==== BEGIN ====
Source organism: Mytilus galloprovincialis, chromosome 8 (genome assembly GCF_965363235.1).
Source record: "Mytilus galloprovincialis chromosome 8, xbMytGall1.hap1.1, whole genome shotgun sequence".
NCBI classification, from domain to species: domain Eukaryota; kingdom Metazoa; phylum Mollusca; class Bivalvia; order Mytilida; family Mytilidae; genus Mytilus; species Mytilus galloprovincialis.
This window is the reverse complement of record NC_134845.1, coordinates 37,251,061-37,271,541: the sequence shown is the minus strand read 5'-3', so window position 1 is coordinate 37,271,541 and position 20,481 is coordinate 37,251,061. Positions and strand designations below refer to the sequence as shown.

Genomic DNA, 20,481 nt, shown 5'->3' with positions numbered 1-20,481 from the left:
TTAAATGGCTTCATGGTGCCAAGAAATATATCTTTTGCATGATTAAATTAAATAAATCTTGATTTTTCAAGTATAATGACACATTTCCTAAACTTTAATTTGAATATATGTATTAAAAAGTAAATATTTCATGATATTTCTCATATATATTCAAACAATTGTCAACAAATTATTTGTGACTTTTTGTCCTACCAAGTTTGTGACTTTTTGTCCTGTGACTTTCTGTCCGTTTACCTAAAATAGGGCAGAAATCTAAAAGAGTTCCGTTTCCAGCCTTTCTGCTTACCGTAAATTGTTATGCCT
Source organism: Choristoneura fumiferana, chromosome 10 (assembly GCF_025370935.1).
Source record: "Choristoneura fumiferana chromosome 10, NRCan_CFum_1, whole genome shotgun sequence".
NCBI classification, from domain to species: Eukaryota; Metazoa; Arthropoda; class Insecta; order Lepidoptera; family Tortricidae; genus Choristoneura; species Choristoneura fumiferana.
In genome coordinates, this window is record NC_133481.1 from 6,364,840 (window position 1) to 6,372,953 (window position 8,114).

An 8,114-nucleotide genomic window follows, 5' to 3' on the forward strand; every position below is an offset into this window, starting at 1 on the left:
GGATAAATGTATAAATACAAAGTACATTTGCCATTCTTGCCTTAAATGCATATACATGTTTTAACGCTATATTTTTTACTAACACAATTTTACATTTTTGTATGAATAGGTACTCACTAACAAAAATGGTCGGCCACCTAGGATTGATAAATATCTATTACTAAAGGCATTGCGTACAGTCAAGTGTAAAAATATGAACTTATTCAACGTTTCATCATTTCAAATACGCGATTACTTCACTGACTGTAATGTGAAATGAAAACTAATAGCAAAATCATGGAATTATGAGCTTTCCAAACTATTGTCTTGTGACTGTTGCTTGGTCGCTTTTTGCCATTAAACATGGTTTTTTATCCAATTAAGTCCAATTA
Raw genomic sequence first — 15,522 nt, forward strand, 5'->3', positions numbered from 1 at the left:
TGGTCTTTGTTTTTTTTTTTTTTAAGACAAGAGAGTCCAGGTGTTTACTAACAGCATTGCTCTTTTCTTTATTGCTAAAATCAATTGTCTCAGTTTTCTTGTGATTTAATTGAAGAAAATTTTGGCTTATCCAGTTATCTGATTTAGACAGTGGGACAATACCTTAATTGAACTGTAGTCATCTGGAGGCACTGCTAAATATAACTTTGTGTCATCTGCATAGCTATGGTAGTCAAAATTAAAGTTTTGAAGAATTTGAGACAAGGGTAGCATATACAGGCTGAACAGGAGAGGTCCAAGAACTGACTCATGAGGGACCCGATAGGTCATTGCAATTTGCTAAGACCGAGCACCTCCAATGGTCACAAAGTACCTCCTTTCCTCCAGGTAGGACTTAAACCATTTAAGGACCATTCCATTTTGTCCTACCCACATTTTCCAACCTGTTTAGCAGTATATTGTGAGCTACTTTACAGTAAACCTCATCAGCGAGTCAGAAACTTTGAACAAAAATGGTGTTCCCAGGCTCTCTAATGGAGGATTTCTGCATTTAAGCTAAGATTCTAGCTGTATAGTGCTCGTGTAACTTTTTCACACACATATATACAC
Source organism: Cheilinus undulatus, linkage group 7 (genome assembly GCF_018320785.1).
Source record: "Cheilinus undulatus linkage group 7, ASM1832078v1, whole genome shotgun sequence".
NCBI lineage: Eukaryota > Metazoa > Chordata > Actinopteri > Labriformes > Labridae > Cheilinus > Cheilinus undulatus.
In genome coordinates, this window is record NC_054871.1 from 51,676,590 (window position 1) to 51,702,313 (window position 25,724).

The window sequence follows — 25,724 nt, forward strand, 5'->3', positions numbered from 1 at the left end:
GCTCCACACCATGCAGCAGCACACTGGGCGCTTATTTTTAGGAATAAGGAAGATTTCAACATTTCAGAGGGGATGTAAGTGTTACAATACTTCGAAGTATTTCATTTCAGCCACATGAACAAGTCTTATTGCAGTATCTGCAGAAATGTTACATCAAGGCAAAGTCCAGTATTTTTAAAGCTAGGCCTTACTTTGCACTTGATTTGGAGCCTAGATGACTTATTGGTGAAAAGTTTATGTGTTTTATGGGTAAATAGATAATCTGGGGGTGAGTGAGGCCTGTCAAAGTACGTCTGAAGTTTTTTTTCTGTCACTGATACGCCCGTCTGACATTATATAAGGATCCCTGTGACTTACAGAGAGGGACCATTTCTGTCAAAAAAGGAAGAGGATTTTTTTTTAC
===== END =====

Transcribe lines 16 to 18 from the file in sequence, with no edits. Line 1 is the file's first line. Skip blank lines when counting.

Source record: "Cheilinus undulatus linkage group 7, ASM1832078v1, whole genome shotgun sequence".
NCBI lineage: Eukaryota > Metazoa > Chordata > Actinopteri > Labriformes > Labridae > Cheilinus > Cheilinus undulatus.
In genome coordinates, this window is record NC_054871.1 from 51,676,590 (window position 1) to 51,702,313 (window position 25,724).